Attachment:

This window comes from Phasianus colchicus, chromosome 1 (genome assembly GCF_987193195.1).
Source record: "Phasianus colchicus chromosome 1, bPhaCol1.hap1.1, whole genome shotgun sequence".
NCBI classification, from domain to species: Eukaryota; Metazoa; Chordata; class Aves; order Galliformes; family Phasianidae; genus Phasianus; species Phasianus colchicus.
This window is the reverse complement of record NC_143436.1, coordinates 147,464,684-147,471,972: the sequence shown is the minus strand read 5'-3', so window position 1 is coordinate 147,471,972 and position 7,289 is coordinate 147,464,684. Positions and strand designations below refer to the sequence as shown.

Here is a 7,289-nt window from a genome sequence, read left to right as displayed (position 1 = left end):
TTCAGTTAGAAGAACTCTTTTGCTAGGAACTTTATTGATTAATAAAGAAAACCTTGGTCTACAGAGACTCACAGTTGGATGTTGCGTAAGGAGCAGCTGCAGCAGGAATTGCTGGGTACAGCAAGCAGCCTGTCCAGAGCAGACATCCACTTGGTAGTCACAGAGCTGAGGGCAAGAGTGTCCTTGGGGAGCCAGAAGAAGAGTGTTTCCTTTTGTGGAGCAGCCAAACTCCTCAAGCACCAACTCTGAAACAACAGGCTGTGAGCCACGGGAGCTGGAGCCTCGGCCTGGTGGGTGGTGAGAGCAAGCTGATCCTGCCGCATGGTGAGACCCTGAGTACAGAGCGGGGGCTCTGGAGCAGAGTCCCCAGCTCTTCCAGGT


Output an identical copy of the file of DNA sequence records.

This window comes from Phasianus colchicus, chromosome 1 (genome assembly GCF_987193195.1).
Source record: "Phasianus colchicus chromosome 1, bPhaCol1.hap1.1, whole genome shotgun sequence".
NCBI classification, from domain to species: Eukaryota; Metazoa; Chordata; class Aves; order Galliformes; family Phasianidae; genus Phasianus; species Phasianus colchicus.
This window is the reverse complement of record NC_143436.1, coordinates 147,464,684-147,471,972: the sequence shown is the minus strand read 5'-3', so window position 1 is coordinate 147,471,972 and position 7,289 is coordinate 147,464,684. Positions and strand designations below refer to the sequence as shown.

Here is a 7,289-nt window from a genome sequence, read left to right as displayed (position 1 = left end):
TTCAGTTAGAAGAACTCTTTTGCTAGGAACTTTATTGATTAATAAAGAAAACCTTGGTCTACAGAGACTCACAGTTGGATGTTGCGTAAGGAGCAGCTGCAGCAGGAATTGCTGGGTACAGCAAGCAGCCTGTCCAGAGCAGACATCCACTTGGTAGTCACAGAGCTGAGGGCAAGAGTGTCCTTGGGGAGCCAGAAGAAGAGTGTTTCCTTTTGTGGAGCAGCCAAACTCCTCAAGCACCAACTCTGAAACAACAGGCTGTGAGCCACGGGAGCTGGAGCCTCGGCCTGGTGGGTGGTGAGAGCAAGCTGATCCTGCCGCATGGTGAGACCCTGAGTACAGAGCGGGGGCTCTGGAGCAGAGTCCCCAGCTCTTCCAGGT